Contribution Oral presentation
Star-Jet Interactions and Gamma-Ray Flares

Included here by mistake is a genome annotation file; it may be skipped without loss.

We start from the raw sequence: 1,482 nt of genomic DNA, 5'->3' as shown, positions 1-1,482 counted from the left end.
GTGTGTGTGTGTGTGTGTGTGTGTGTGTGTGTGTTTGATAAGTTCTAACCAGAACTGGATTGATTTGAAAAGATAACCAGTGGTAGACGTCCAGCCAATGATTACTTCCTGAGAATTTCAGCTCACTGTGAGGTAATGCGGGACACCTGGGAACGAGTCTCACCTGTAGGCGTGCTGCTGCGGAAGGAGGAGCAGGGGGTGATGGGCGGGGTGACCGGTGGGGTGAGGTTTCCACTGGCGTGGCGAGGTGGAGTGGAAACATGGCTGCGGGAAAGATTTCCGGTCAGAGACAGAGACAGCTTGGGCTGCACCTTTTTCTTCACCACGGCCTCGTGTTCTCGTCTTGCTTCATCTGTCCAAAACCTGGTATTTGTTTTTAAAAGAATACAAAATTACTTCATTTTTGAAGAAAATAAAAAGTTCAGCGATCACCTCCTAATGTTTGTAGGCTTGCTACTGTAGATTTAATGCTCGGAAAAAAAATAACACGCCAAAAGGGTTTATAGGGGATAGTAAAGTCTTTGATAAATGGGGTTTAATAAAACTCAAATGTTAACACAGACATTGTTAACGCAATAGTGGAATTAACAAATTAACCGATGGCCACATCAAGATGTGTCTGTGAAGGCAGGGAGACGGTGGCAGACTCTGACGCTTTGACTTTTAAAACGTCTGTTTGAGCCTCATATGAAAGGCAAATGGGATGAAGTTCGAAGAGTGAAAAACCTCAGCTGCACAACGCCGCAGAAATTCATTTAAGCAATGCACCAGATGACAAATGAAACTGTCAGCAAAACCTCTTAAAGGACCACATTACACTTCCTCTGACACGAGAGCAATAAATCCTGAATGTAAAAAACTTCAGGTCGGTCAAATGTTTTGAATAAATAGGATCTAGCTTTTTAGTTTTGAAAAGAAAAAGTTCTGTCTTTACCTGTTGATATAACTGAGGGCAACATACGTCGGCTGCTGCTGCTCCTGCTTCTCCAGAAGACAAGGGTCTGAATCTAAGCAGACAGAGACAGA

We propose a model to explain the ultra-bright GeV gamma-ray flares observed from the blazar 3C454.3. The model is based on the concept of a relativistic jet interacting with compact gas condensations produced when a star (red giant) crosses the jet close to the central black hole. The study includes an analytical treatment of the evolution of the envelop lost by the star within the jet, and calculations of the related high-energy radiation. The model readily explains the day-long, variable on timescales of hours, GeV gamma-ray flare from 3C454.3, observed during November 2010 on top of a weeks-long plateau. In the proposed scenario, the plateau state is caused by a strong wind generated by the heating of the star atmosphere by nonthermal particles accelerated at the jet-star interaction region. The flare itself could be produced by a few clouds of matter lost by the red giant after the initial impact of the jet. In the framework of the proposed scenario, the observations constrain the key model parameters of the source, including the mass of the central black hole: M_BH≃10^9M⊙, the total jet power: L_j≃10^48 erg s−1, and the Doppler factor of the gamma-ray emitting clouds, δ≃20. Whereas we do not specify the particle acceleration mechanisms, the potential gamma-ray production processes are discussed and compared in the context of the proposed model. We argue that synchrotron radiation of protons has certain advantages compared to other radiation channels of directly accelerated electrons.